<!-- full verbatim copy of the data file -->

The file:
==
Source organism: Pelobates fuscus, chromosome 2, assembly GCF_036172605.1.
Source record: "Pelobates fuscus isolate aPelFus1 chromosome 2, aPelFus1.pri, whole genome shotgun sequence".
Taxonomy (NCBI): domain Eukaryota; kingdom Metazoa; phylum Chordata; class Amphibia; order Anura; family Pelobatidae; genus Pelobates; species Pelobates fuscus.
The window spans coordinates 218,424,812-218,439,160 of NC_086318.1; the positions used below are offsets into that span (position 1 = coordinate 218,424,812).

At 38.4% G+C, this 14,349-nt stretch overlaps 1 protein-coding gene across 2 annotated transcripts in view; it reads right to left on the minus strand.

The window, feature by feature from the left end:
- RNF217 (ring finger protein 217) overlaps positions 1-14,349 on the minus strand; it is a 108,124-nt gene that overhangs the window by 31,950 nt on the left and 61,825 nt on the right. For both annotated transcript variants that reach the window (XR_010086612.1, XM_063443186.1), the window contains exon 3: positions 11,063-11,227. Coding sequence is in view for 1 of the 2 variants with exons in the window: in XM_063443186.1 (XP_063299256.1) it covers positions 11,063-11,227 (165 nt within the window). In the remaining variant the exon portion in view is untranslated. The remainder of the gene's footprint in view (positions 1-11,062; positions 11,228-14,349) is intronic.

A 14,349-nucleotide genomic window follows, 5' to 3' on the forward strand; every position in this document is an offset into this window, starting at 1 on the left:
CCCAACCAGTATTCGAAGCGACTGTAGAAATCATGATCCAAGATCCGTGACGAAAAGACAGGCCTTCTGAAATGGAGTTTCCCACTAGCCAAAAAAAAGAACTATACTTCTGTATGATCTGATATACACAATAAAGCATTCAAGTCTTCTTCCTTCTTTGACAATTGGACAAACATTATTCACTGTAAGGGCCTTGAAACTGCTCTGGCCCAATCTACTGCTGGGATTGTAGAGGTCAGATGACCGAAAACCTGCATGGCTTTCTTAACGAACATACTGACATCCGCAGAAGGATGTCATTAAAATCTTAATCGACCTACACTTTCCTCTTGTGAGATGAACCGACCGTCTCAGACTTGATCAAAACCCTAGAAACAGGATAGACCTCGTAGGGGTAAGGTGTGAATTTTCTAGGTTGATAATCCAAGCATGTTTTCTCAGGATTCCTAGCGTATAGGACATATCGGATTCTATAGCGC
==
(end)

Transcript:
Source organism: Pelobates fuscus, chromosome 2, assembly GCF_036172605.1.
Source record: "Pelobates fuscus isolate aPelFus1 chromosome 2, aPelFus1.pri, whole genome shotgun sequence".
Taxonomy (NCBI): domain Eukaryota; kingdom Metazoa; phylum Chordata; class Amphibia; order Anura; family Pelobatidae; genus Pelobates; species Pelobates fuscus.
The window spans coordinates 218,424,812-218,439,160 of NC_086318.1; the positions used below are offsets into that span (position 1 = coordinate 218,424,812).

At 38.4% G+C, this 14,349-nt stretch overlaps 1 protein-coding gene across 2 annotated transcripts in view; it reads right to left on the minus strand.

The window, feature by feature from the left end:
- RNF217 (ring finger protein 217) overlaps positions 1-14,349 on the minus strand; it is a 108,124-nt gene that overhangs the window by 31,950 nt on the left and 61,825 nt on the right. For both annotated transcript variants that reach the window (XR_010086612.1, XM_063443186.1), the window contains exon 3: positions 11,063-11,227. Coding sequence is in view for 1 of the 2 variants with exons in the window: in XM_063443186.1 (XP_063299256.1) it covers positions 11,063-11,227 (165 nt within the window). In the remaining variant the exon portion in view is untranslated. The remainder of the gene's footprint in view (positions 1-11,062; positions 11,228-14,349) is intronic.

A 14,349-nucleotide genomic window follows, 5' to 3' on the forward strand; every position in this document is an offset into this window, starting at 1 on the left:
CCCAACCAGTATTCGAAGCGACTGTAGAAATCATGATCCAAGATCCGTGACGAAAAGACAGGCCTTCTGAAATGGAGTTTCCCACTAGCCAAAAAAAAGAACTATACTTCTGTATGATCTGATATACACAATAAAGCATTCAAGTCTTCTTCCTTCTTTGACAATTGGACAAACATTATTCACTGTAAGGGCCTTGAAACTGCTCTGGCCCAATCTACTGCTGGGATTGTAGAGGTCAGATGACCGAAAACCTGCATGGCTTTCTTAACGAACATACTGACATCCGCAGAAGGATGTCATTAAAATCTTAATCGACCTACACTTTCCTCTTGTGAGATGAACCGACCGTCTCAGACTTGATCAAAACCCTAGAAACAGGATAGACCTCGTAGGGGTAAGGTGTGAATTTTCTAGGTTGATAATCCAAGCATGTTTTCTCAGGATTCCTAGCGTATAGGACATATCGGATTCTATAGCGC